By the time he was in middle school, it was clear he was going to be an actor. Leo remembers, “The day I knew acting was going to be my life, I was cast as Romeo in Romeo and Juliet in junior high. I remember loving the rush I got from performing in front of the entire school. I was so nervous at the end because I knew my reputation was on the line, but my fear quickly vanished as the crowd went wild and gave me a standing ovation. I was hooked... it was a great moment in my life.”
Leo then attended a performing arts high school and began his professional acting career. His first audition landed him a role in the feature film Manito, which became one of the most talked about Sundance films of the year garnering the cast the best ensemble acting award. Critics took notice of Leo. Roger Ebert declared, “If there’s any justice we will see more of Leo Minaya.” An article in Maxim singled Leo out noting, “Minaya’s performance has gained him critical acclaim, positioning him as someone to keep your eye on.” Leo returned to Sundance with his next film How the Garcia Girls Spent Their Summer, starring Elizabeth Peña, in which he played America Ferrera’s love interest.
When Leo landed the title role in Morgan, he knew it was his most challenging role to date. Working with a director like Michael Akers and playing a paraplegic was the opportunity he was looking for. “The producer gave me this old rickety wheelchair. I took it home and lived in it for 2 weeks. I learned how to get in and out of bed and basically do everything using only my arms,” Leo explains. “I think I drove my girlfriend crazy, but it really paid off. In the scene where I’m climbing up the cliff, I’m really climbing and I only allowed myself to use my arms. Authenticity is the most important thing to me as an actor.”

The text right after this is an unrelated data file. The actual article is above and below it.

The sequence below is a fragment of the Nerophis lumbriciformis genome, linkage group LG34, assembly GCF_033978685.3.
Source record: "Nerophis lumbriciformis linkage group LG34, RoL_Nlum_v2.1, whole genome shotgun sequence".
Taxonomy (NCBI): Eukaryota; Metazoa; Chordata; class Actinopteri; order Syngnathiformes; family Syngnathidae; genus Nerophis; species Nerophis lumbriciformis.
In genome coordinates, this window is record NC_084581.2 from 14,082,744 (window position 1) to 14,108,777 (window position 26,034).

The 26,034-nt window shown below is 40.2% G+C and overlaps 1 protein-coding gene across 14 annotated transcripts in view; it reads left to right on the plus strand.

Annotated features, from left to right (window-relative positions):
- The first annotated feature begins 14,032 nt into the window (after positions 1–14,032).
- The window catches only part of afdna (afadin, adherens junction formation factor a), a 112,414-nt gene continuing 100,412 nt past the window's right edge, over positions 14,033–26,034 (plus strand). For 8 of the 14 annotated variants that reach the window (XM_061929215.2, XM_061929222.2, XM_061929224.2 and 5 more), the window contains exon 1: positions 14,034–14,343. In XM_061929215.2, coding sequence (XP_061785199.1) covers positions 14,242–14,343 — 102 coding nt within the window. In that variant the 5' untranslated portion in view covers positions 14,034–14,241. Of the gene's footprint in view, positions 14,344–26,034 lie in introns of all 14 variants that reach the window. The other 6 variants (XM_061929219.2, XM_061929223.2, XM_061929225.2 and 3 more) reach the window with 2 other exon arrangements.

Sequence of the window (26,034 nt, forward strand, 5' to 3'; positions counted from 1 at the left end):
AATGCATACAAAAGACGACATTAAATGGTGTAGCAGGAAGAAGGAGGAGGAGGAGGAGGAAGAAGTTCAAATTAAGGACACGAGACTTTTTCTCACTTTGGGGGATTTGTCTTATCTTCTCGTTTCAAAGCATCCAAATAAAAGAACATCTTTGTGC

as Dean Kagen
Newcomer Jack Kesy was raised in New York City. He also lived in East Germany as a child, and in Poland. Before studying theatre in London, Jack served in The Unites States Marine Corps. He has a passion for tennis having played with many ATP tour players. Film credits include Yelling to the Sky and Grand Street. He’s also appeared on stage in Diary Of Anne Frank and The Last Night of Ballyhoo.
Knowing his reputation for helping young actors hone their craft, Jack was eager to work with Michael Akers. He also wanted to do a gay role noting, “A lot of big actors played gay roles before they were famous,” including Al Pacino in Cruising. Jack credits Pacino with inspiring him to be an actor after seeing Scent of a Woman.
Darra “Like Dat” Boyd
as Lane Williams
In 2006, TV viewers all over the world fell in love with Darra “Like Dat,” Boyd, the charming, down-to-earth yet no-nonsense character from VH1’s hit show Flavor of Love Season 2 & Flavor of Love Girls Charm School Hosted by Mo’Nique.
Boyd, a New York native, currently resides in Jersey City. She began her stand-up comedy career in 2007 performing on every relevant stage New York City, including the Eastville Comedy Club, NY Comedy Club and Broadway Comedy Club. Her comedy show, “The Z Room,” which she hosts every Monday night in Murray Hill, has become one of the hottest comedy open mic nights in New York City.
She was recently cast for the new animated series The Borderhounds and has also made appearances on Law & Order, Law & Order SVU, Law & Order Criminal Intent, Mercy, Nurse Jackie, Rescue Me, The Big C, and in feature films SALT, The Sorcerer’s Apprentice, The Adjustment Bureau and HBO’s You Don’t Know Jack. Two international films helped secure her following in Moscow, where they continue to show Season 2 of the Flavor of Love with her voice dubbed over in Russian.